Mon, 27 Mar 2023

Canada Welcomes Record Number of Immigrants, Seeks More

Voice of America
03 Feb 2023, 07:07 GMT+10

Canada is touting the arrival of a record number of new permanent residents in 2022, consolidating its status as one of the most welcoming countries for families and individuals seeking to make a new life in a foreign land.

That image is reinforced by polling showing that, not only do Canadians strongly support high levels of immigration, but despite its relatively harsh climate, the country ranks second only to the United States as a desirable destination for would-be emigrants.

Canada admitted more than 437,000 new permanent residents in 2022, according to Immigration, Refugees and Citizenship Canada, the responsible federal agency. That figure represents more than 1.1% of the country's total population.

"This represents the largest number of people ever welcomed in a year, in Canadian history," the agency said in an emailed statement to VOA. "Prior to setting a new record for admissions in 2021, the last time Canada welcomed such a large numbers of newcomers was in 1913 with 400,870 permanent resident admissions."

The U.S., by comparison, is estimated to have admitted around 1 million new permanent residents last year despite having a population almost nine times larger than Canada's.

The need for new workers

Canada's eagerness for new immigrants is partly driven by an acute labor shortage attributed in part to a rapidly aging population. The state-funded Canadian Broadcasting Corporation recently described labor shortages as "the new normal."

That has colored the thinking of business owners and entrepreneurs like Mylene Despres, the founder of La Station Workspace, a hub for creatives and entrepreneurs in Moncton, New Brunswick.

'I'm very happy that Canada is welcoming so many people,' Despres told VOA. 'It's what makes the country vibrant and interesting.'

That view is widely shared, according to Julie Ray, a senior consultant and managing editor for world news at the Gallup polling organization.

"Our studies just a few years ago found that Canada led the rest of the world on our Migrant Acceptance Index," she said, noting that 95% of respondents told the organization they saw migrants living in their neighborhoods as a good thing.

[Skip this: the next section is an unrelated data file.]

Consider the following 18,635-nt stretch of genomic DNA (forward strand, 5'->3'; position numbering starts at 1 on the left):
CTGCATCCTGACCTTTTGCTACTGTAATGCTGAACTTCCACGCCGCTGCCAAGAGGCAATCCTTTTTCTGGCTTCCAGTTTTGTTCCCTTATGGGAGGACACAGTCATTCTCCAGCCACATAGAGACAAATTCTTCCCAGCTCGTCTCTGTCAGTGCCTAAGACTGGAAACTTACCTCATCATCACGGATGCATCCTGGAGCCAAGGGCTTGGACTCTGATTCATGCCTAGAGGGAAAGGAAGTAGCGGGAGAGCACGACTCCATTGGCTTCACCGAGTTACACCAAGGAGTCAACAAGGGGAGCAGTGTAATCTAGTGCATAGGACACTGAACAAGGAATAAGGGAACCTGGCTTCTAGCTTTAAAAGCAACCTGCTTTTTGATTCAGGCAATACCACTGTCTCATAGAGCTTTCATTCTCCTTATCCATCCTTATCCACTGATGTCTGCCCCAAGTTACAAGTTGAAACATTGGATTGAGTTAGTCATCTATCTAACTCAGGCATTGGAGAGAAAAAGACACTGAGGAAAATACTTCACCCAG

What opposition to immigration exists is largely focused on frustration over rapidly rising real estate prices, which saw the cost of an average home rise more than five times between 1996 and 2021 - from $148,613 (US $198,150) to $821,564 (US $1,095,419).

Few politicians are willingly to publicly speak out against immigration, but one former politician told VOA on the condition of anonymity that they hear concern from their old constituents that increased immigration has driven real estate prices too high.

Amid the strongest backers of increased immigration is a nonprofit called the Century Initiative, which is led by senior staffers in the Liberal Party of Prime Minister Justin Trudeau but also supported by former Prime Minister Brian Mulroney, a stalwart of the opposition Conservative Party.

Among its policy recommendations, the Century Initiative has argued that the country should aim to boost its population through immigration from the current 38.25 million to 100 million by 2100.

"Our population is aging, we're having fewer children, and our workforce is shrinking. If we stay the course, Canada's annual GDP growth will decline, along with our influence on the world stage," the organization says on its website. "Growing our population to 100 million by 2100 would ... mean more skilled workers, innovation, and dynamism in the Canadian economy."

That target is not as far-fetched as it might seem, according to polling shared with VOA by Gallup. Ray cited a global survey showing that 8% of individuals who are interested in moving to another country would make Canada their first choice.

"While the 8% might not sound like much, that translates into about 74 million people who would consider Canada as their next home," Ray said. "Canada's still the No. 2 most desired destination in the world, after the United States."

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